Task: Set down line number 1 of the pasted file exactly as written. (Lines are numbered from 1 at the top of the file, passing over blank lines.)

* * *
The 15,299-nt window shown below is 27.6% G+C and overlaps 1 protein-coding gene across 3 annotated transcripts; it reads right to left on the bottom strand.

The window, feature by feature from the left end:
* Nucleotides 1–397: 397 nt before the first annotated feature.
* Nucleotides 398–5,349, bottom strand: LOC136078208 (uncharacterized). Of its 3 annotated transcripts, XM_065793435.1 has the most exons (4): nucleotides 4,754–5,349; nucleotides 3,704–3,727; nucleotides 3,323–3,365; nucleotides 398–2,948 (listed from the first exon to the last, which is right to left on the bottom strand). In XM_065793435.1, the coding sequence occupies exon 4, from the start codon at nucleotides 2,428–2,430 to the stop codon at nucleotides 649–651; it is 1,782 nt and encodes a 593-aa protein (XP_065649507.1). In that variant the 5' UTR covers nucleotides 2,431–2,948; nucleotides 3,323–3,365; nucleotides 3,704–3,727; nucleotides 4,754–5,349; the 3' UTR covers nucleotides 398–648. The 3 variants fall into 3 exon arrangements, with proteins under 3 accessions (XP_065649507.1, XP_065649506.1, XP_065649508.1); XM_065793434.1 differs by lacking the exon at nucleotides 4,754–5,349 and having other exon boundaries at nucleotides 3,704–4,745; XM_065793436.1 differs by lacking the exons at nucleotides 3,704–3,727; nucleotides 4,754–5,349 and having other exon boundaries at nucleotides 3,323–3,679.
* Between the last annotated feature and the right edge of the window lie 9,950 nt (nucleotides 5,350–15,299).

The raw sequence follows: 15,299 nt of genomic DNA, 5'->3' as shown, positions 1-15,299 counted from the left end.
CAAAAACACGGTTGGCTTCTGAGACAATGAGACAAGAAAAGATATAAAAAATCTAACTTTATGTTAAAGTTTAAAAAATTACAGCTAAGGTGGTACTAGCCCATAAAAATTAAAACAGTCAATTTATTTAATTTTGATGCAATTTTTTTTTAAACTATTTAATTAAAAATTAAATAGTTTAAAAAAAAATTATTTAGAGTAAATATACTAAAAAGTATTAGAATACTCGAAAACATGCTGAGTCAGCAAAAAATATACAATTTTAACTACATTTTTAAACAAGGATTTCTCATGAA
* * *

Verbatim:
The 15,299-nt window shown below is 27.6% G+C and overlaps 1 protein-coding gene across 3 annotated transcripts; it reads right to left on the bottom strand.